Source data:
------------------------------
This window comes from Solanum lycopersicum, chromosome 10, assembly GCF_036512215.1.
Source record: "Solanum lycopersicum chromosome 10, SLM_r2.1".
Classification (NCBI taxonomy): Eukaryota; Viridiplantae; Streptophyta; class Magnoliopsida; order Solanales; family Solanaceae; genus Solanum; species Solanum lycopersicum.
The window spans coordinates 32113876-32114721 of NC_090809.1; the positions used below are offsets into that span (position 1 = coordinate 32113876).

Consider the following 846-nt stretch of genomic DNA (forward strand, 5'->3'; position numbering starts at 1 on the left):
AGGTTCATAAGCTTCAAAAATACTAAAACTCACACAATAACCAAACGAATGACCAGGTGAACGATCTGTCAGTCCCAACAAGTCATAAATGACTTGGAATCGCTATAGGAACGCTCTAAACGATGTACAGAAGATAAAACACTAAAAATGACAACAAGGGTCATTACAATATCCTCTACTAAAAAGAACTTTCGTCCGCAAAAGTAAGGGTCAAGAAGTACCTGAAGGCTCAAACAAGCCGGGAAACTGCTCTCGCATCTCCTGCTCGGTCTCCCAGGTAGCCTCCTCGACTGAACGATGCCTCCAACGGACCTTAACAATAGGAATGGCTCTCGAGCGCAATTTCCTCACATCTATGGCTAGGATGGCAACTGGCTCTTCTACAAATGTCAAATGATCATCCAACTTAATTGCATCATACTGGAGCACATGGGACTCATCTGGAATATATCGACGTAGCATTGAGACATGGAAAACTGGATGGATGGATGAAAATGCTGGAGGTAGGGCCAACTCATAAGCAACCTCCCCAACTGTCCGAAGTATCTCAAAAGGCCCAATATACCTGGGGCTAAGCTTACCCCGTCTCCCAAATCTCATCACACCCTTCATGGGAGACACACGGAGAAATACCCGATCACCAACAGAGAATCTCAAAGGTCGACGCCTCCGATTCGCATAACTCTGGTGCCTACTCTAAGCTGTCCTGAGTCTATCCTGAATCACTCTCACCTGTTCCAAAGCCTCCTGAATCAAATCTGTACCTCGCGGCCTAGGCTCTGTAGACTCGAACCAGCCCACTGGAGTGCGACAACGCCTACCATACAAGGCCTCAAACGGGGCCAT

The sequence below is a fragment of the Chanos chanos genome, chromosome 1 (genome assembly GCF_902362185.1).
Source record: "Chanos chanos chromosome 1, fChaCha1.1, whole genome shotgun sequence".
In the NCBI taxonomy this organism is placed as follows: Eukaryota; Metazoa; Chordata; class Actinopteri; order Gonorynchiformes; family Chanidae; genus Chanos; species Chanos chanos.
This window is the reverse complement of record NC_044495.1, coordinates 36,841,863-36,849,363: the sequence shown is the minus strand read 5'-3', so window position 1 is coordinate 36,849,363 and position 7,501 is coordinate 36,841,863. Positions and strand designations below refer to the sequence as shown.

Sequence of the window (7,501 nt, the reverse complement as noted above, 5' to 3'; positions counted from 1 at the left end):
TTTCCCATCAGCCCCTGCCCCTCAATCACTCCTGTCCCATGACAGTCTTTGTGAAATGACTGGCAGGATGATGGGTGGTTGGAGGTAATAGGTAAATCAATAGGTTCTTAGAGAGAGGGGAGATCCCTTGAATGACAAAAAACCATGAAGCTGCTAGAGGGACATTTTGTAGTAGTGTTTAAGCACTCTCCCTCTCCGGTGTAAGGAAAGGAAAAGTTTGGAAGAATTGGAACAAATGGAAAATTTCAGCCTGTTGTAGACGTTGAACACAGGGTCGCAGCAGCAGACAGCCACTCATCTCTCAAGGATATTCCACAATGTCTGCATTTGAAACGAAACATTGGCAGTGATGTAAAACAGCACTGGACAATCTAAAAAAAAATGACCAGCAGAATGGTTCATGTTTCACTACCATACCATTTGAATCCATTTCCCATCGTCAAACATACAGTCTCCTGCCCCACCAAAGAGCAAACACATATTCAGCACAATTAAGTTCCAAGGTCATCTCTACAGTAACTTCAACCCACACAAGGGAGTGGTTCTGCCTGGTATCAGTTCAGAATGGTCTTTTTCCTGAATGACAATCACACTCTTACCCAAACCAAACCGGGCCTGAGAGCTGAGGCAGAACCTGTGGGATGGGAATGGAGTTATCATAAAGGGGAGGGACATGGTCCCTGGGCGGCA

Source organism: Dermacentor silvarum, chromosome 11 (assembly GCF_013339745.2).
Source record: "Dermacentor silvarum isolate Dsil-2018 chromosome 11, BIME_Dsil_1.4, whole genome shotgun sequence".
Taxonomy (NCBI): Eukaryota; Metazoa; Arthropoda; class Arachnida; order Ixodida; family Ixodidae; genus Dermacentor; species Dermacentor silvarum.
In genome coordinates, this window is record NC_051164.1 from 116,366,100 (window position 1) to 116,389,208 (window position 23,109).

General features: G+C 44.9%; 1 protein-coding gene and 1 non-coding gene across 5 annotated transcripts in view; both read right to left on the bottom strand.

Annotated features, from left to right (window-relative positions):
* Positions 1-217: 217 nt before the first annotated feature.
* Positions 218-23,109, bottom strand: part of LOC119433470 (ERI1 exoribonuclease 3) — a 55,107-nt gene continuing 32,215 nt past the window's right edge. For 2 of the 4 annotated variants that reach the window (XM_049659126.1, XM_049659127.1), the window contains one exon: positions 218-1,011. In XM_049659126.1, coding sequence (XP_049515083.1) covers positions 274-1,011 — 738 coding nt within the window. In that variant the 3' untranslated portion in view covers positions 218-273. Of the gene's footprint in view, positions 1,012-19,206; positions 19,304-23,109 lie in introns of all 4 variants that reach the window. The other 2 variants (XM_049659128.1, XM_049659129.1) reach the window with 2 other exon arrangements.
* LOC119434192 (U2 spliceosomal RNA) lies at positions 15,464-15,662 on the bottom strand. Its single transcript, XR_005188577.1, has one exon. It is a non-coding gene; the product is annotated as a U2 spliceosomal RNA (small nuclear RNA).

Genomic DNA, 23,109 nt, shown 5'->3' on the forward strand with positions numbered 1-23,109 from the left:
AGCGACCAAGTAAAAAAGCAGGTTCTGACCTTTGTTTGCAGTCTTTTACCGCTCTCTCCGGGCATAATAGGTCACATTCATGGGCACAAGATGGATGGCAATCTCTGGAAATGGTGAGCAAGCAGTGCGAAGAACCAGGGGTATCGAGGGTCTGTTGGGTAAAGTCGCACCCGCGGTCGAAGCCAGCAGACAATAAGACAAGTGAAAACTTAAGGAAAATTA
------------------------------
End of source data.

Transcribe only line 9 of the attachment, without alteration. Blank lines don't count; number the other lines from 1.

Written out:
In the NCBI taxonomy this organism is placed as follows: Eukaryota; Metazoa; Chordata; class Actinopteri; order Gonorynchiformes; family Chanidae; genus Chanos; species Chanos chanos.